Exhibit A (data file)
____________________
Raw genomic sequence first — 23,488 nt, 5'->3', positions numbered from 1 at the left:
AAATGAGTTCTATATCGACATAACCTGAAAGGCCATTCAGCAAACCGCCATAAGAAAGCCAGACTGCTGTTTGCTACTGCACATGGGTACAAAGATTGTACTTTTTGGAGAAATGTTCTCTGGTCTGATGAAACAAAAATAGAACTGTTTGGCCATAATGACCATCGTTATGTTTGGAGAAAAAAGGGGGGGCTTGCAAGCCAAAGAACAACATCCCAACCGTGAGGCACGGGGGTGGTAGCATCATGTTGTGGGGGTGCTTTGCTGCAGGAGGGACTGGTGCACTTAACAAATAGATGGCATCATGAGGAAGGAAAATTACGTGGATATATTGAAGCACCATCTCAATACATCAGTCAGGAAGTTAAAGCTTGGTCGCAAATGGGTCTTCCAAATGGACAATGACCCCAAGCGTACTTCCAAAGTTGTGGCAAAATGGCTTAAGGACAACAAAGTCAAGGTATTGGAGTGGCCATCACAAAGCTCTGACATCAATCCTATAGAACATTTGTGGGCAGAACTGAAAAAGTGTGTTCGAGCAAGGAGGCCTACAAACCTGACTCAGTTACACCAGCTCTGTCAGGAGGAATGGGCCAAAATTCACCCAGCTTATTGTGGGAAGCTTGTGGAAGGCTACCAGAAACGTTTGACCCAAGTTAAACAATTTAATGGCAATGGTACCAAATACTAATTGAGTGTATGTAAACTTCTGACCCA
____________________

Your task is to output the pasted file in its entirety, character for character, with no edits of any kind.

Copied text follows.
Raw genomic sequence first — 23,488 nt, 5'->3', positions numbered from 1 at the left:
AAATGAGTTCTATATCGACATAACCTGAAAGGCCATTCAGCAAACCGCCATAAGAAAGCCAGACTGCTGTTTGCTACTGCACATGGGTACAAAGATTGTACTTTTTGGAGAAATGTTCTCTGGTCTGATGAAACAAAAATAGAACTGTTTGGCCATAATGACCATCGTTATGTTTGGAGAAAAAAGGGGGGGCTTGCAAGCCAAAGAACAACATCCCAACCGTGAGGCACGGGGGTGGTAGCATCATGTTGTGGGGGTGCTTTGCTGCAGGAGGGACTGGTGCACTTAACAAATAGATGGCATCATGAGGAAGGAAAATTACGTGGATATATTGAAGCACCATCTCAATACATCAGTCAGGAAGTTAAAGCTTGGTCGCAAATGGGTCTTCCAAATGGACAATGACCCCAAGCGTACTTCCAAAGTTGTGGCAAAATGGCTTAAGGACAACAAAGTCAAGGTATTGGAGTGGCCATCACAAAGCTCTGACATCAATCCTATAGAACATTTGTGGGCAGAACTGAAAAAGTGTGTTCGAGCAAGGAGGCCTACAAACCTGACTCAGTTACACCAGCTCTGTCAGGAGGAATGGGCCAAAATTCACCCAGCTTATTGTGGGAAGCTTGTGGAAGGCTACCAGAAACGTTTGACCCAAGTTAAACAATTTAATGGCAATGGTACCAAATACTAATTGAGTGTATGTAAACTTCTGACCCA